18 Months TTC…and It Hasn't Killed Me...
The 20th of this month (December) will mark a year and a half since Michael and I started trying to conceive. In that amount of time, we have gone from "Let nature take its course" to "How many rounds of Clomid am I allowed to take?" The latest news: my NP called Friday to let me know my progesterone level actually DROPPED this last month to a 6.4. That's not supposed to happen when you're on Clomid. But it did happen and now we have to face another "next step". That step will be to start a more moderate dose of the fertility drug called Femara (yes, the one I recently blogged about that makes me a little apprehensive). As for a silver lining, though, they are going to finally test my androgen levels to see if they are playing a villainous role. They could very well be the culprit. They could also be ruled out. Either way, we'll have yet another much-desired answer.
I began using writing as an outlet for my frustration through this blog starting back in January as I timidly crossed the threshold of fertility testing. Since then, my stress levels have greatly tapered and I continue to seek refuge through writing (plus an occasional yoga class). That's not to say there aren't days where these 18 months haven't felt like an eternity, especially since I actually started to pay attention to the number of women who have since had a baby or are now pregnant. It's at least 15 women whom I personally know, and three of those were added to the list in the last week. I have to admit it's difficult to watch others grow babies in their bellies as my womb refuses to accept deliveries from my fallopian tubes. Yet it doesn't diminish my hopes for our future parenthood. I won't lie: news of a friend's pregnancy or new little bundle affects me the way a slap to the face would. It's painful, but it's not experienced for long and the initial sting soon dissipates. Then I put on my big girl panties and get over myself. Just like my friends have been our cheerleaders during our struggle, I will be their cheerleader during their time of sheer exhilaration.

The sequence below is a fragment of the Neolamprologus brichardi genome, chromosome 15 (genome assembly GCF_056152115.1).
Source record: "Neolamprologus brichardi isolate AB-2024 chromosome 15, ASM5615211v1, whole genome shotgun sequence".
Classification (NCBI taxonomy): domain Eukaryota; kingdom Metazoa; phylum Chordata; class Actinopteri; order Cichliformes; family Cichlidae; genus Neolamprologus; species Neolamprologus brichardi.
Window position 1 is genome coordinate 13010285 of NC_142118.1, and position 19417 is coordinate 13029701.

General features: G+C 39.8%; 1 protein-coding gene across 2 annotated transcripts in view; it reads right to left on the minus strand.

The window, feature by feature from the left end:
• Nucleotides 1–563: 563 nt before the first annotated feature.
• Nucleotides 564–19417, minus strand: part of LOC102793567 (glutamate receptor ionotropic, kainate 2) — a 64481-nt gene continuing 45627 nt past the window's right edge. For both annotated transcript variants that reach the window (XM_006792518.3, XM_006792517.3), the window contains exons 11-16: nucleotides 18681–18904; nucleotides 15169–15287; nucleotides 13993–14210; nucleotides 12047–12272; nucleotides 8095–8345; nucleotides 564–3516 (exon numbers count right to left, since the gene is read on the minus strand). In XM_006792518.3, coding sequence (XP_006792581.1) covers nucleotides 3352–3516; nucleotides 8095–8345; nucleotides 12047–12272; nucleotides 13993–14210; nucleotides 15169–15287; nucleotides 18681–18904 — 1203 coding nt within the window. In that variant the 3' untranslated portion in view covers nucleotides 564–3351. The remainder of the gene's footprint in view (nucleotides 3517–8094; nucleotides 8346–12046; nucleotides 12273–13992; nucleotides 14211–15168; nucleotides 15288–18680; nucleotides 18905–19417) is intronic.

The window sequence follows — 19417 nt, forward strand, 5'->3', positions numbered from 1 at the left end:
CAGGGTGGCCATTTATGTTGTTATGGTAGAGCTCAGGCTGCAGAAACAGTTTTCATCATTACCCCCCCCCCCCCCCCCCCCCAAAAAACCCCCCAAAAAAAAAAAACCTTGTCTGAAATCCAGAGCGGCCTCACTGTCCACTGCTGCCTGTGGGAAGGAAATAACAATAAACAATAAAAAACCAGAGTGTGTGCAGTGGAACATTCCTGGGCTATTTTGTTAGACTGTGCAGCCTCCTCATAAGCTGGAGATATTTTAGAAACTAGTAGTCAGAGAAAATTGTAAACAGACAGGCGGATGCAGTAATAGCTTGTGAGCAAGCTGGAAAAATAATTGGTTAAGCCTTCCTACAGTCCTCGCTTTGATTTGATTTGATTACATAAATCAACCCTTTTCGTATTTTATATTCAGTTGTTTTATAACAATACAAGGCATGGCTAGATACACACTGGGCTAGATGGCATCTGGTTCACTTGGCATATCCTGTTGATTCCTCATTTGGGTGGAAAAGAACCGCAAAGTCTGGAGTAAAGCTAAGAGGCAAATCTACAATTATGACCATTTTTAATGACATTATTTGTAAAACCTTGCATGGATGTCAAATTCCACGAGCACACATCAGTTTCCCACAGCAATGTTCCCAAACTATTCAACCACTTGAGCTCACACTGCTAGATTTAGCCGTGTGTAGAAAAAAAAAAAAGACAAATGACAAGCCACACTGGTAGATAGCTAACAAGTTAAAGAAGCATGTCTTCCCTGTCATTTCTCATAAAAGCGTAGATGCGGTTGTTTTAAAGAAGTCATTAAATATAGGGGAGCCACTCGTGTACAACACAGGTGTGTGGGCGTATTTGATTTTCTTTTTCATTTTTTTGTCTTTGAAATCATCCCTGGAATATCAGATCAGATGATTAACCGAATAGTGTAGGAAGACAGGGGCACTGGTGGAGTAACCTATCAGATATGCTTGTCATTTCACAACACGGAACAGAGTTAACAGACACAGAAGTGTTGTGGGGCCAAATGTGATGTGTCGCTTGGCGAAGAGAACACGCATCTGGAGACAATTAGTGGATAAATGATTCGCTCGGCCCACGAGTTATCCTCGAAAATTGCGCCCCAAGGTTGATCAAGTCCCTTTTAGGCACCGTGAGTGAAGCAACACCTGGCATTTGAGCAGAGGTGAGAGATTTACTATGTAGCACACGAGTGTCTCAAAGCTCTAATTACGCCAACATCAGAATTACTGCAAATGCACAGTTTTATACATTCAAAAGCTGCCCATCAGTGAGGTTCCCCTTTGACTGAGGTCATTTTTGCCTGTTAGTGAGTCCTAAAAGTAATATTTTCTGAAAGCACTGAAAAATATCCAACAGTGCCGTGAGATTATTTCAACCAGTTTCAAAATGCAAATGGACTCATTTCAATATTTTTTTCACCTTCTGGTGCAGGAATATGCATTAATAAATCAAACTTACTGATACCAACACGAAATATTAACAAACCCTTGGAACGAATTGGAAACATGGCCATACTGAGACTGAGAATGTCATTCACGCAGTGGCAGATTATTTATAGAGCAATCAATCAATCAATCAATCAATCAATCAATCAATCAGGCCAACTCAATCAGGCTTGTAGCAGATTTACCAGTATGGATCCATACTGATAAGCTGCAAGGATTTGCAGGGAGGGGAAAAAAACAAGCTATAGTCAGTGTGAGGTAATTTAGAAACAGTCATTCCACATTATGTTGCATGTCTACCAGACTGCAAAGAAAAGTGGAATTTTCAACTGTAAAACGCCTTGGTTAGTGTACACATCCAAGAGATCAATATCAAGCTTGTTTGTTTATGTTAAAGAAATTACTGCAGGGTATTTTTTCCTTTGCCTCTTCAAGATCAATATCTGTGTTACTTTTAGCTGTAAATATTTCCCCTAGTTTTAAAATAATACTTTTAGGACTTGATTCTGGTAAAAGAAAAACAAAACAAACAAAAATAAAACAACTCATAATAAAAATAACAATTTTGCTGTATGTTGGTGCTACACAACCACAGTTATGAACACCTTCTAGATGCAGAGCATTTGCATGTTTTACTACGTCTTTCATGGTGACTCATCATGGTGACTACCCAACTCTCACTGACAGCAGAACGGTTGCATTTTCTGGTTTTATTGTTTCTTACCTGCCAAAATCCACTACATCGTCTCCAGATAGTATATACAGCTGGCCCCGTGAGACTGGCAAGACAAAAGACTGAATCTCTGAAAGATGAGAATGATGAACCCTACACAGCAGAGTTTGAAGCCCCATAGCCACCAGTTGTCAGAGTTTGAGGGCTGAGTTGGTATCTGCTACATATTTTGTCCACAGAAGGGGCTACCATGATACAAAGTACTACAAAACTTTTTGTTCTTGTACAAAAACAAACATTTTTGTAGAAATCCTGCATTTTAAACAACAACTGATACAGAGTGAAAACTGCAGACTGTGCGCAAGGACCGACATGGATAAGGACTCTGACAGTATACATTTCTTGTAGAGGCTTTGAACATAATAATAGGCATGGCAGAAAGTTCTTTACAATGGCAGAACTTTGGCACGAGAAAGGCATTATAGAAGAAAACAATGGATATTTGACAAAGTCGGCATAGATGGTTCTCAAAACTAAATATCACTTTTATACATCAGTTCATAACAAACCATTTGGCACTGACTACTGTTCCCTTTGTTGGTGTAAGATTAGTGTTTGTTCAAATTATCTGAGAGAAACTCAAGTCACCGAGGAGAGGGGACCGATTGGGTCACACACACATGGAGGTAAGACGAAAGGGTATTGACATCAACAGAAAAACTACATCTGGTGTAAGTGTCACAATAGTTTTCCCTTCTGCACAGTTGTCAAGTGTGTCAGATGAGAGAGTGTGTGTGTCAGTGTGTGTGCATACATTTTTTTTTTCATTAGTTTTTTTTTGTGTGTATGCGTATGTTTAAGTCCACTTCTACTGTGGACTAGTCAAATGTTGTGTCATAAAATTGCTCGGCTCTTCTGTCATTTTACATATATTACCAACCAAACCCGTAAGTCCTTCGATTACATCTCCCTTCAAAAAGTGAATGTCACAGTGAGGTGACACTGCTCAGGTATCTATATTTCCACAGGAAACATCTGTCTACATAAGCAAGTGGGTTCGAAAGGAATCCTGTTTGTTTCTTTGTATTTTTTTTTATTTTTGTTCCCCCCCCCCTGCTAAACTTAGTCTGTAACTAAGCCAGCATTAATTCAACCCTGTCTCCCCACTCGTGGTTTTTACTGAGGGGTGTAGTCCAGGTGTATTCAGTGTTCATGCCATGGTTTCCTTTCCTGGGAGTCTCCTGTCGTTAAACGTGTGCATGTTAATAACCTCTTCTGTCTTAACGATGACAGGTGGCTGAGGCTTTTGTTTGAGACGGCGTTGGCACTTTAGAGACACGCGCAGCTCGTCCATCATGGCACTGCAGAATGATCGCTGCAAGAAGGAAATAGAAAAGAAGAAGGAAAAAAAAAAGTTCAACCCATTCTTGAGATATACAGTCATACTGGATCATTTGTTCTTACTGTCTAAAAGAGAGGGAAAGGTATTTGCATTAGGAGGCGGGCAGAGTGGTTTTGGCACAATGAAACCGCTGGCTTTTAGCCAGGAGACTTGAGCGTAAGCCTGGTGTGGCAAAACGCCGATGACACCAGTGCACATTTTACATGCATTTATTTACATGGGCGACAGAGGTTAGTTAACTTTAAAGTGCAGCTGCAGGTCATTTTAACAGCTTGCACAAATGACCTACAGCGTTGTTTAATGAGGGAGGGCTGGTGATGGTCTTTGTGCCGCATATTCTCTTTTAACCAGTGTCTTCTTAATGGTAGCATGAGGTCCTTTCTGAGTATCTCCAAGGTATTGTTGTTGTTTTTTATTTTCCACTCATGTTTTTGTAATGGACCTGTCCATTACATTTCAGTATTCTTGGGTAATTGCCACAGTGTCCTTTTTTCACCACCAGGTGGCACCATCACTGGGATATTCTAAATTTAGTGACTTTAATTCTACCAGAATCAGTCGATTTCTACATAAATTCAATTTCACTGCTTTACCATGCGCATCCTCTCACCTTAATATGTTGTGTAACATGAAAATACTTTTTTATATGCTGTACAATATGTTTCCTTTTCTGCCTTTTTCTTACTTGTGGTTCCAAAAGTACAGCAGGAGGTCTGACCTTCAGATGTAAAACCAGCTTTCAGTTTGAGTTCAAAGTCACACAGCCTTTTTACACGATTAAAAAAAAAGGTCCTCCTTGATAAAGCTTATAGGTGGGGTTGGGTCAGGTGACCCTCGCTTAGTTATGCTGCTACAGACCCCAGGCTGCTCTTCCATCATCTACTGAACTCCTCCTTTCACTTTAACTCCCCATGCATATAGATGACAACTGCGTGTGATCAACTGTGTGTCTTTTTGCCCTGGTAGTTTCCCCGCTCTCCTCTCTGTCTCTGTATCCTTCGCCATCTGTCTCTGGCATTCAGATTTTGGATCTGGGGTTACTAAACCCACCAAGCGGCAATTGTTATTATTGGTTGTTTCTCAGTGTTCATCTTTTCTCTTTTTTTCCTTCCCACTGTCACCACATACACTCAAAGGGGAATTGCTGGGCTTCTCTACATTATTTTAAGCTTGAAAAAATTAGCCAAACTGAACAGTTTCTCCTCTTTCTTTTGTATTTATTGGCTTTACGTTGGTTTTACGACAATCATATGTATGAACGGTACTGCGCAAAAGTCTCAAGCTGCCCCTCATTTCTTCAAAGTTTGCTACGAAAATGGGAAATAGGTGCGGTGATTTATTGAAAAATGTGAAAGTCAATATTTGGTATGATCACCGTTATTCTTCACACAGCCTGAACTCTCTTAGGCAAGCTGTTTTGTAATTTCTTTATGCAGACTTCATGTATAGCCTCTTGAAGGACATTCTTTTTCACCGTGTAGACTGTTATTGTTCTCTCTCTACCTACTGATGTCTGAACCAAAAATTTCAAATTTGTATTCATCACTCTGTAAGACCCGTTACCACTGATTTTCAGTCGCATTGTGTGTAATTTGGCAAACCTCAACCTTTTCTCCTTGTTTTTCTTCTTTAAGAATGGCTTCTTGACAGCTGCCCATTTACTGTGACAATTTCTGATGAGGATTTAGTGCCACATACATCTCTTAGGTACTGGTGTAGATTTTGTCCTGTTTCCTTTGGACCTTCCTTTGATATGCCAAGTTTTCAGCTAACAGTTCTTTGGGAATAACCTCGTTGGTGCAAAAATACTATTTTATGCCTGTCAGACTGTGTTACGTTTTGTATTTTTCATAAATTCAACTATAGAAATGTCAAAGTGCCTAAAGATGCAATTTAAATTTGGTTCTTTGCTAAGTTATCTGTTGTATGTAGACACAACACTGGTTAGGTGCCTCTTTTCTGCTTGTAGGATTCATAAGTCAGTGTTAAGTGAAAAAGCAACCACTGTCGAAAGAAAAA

This road has been a winding, and often confusing, one, but there are a few things I have learned along the way.
So, despite the setbacks and moments wondering if Michael and I will ever conceive, I'm still alive…and kickin', for that matter. I remember thinking at one time that the worst news I could ever receive would be that I was not able to get pregnant or carry a child. As much as I would be traumatized by such a blow, I am confident to say that I no longer feel that way. It would be much more painful to be told I was not allowed near children or not qualified to adopt a child should getting pregnant not be in the cards. The ultimate goal is to become a parent. Ever since I my diagnosis of endometriosis at the age of 20, I foresaw a future of fertility issues. Maybe our situation is a self-fulfilling prophecy. Maybe it's a test of our determination toward a very meaningful goal. Maybe it's merely a test of our patience. Until I have a baby that I'm allowed to take home as my own, I will keep dreaming about and praying for one.